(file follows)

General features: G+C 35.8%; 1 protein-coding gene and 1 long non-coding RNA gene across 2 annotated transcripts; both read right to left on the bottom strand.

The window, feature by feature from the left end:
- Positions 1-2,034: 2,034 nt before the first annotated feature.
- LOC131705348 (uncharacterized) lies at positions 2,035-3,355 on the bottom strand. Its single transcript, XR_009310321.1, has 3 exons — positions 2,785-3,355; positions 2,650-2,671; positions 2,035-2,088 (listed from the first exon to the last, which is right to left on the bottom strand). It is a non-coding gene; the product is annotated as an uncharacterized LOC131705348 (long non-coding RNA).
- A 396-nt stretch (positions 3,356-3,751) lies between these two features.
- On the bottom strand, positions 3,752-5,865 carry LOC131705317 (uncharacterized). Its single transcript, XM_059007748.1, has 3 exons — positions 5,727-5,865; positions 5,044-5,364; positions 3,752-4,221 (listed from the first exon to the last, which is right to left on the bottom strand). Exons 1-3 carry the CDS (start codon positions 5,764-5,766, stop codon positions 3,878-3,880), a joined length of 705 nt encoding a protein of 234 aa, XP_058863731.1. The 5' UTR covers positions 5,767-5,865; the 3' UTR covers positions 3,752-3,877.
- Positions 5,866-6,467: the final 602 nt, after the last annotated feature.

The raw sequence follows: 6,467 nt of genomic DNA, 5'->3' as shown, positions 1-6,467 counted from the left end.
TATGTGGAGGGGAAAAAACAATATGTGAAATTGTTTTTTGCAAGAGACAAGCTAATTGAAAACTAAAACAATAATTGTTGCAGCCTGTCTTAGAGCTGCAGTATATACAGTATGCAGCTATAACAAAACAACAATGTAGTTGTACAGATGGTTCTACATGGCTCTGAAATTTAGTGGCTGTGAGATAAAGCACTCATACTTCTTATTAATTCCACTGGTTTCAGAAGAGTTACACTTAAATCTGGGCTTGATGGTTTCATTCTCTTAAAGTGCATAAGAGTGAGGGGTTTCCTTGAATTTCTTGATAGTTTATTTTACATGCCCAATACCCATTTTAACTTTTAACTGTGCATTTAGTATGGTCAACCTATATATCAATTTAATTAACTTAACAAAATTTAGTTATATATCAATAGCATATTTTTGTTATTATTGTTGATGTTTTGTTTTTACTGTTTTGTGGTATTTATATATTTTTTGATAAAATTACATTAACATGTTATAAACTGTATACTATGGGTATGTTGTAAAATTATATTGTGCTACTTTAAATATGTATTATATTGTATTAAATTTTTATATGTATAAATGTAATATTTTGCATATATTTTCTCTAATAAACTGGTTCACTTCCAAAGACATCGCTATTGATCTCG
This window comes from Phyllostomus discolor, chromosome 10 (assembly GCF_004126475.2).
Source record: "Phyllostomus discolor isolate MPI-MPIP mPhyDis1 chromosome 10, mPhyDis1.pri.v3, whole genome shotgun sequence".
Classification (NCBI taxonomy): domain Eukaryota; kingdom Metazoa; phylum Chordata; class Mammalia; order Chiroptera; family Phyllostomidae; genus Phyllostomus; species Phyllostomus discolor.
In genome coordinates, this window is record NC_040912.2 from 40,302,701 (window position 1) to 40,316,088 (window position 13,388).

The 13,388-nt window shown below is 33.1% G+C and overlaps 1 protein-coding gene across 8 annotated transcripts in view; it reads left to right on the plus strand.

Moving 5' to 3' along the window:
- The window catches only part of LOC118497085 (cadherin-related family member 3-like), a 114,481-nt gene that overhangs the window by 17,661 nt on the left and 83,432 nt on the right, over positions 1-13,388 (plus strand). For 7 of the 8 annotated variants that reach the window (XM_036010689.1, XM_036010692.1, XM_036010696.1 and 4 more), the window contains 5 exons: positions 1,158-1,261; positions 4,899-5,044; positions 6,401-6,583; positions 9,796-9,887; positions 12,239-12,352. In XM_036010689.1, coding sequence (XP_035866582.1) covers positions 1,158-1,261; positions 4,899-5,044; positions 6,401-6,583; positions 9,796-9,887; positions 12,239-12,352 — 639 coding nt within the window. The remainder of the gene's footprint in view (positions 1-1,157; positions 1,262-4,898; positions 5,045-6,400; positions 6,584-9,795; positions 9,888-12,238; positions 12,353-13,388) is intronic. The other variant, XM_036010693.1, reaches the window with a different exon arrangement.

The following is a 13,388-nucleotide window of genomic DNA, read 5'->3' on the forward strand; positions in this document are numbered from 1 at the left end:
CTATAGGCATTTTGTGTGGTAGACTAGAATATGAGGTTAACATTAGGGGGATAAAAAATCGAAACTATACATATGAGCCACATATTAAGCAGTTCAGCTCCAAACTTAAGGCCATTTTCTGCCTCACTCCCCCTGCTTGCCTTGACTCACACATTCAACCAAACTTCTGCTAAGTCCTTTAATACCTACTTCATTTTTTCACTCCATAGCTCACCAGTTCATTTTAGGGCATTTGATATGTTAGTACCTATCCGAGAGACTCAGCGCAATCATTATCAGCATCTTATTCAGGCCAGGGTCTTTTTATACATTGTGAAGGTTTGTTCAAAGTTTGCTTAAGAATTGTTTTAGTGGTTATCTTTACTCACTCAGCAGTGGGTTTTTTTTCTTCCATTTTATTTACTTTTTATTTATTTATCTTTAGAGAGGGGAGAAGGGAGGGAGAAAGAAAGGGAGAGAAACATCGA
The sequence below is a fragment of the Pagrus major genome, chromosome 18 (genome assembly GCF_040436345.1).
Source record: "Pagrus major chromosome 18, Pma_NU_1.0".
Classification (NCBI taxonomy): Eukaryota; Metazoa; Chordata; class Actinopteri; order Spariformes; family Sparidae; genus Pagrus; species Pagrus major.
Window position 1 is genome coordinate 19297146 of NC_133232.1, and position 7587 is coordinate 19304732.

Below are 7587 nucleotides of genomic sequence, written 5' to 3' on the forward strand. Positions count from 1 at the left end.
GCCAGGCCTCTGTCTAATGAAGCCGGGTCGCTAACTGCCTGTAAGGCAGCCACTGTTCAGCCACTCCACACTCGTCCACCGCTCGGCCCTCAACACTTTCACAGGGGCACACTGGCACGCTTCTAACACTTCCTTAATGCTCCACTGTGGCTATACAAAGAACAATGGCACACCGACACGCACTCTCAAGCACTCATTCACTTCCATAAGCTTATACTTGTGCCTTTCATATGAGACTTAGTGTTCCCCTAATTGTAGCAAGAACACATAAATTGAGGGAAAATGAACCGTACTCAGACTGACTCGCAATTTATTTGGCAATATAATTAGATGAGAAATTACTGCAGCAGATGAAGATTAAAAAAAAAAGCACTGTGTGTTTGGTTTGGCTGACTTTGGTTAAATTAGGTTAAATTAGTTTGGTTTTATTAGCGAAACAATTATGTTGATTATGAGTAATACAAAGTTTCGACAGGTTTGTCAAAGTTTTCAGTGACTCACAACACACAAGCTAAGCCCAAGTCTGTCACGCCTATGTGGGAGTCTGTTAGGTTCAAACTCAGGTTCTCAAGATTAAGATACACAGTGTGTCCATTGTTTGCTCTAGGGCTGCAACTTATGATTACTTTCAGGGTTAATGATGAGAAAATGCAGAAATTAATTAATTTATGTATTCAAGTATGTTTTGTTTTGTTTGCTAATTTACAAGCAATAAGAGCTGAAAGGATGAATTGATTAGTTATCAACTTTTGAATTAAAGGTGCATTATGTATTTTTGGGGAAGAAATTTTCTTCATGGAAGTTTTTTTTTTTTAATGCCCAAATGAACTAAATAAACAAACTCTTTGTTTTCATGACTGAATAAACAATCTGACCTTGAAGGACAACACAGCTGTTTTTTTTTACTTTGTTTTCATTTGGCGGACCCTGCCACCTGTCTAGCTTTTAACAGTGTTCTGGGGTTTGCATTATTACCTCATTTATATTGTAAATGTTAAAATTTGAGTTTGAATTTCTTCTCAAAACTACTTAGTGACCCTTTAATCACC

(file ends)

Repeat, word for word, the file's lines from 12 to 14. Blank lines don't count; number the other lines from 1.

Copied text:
Classification (NCBI taxonomy): domain Eukaryota; kingdom Metazoa; phylum Chordata; class Mammalia; order Chiroptera; family Phyllostomidae; genus Phyllostomus; species Phyllostomus discolor.
In genome coordinates, this window is record NC_040912.2 from 40,302,701 (window position 1) to 40,316,088 (window position 13,388).

The 13,388-nt window shown below is 33.1% G+C and overlaps 1 protein-coding gene across 8 annotated transcripts in view; it reads left to right on the plus strand.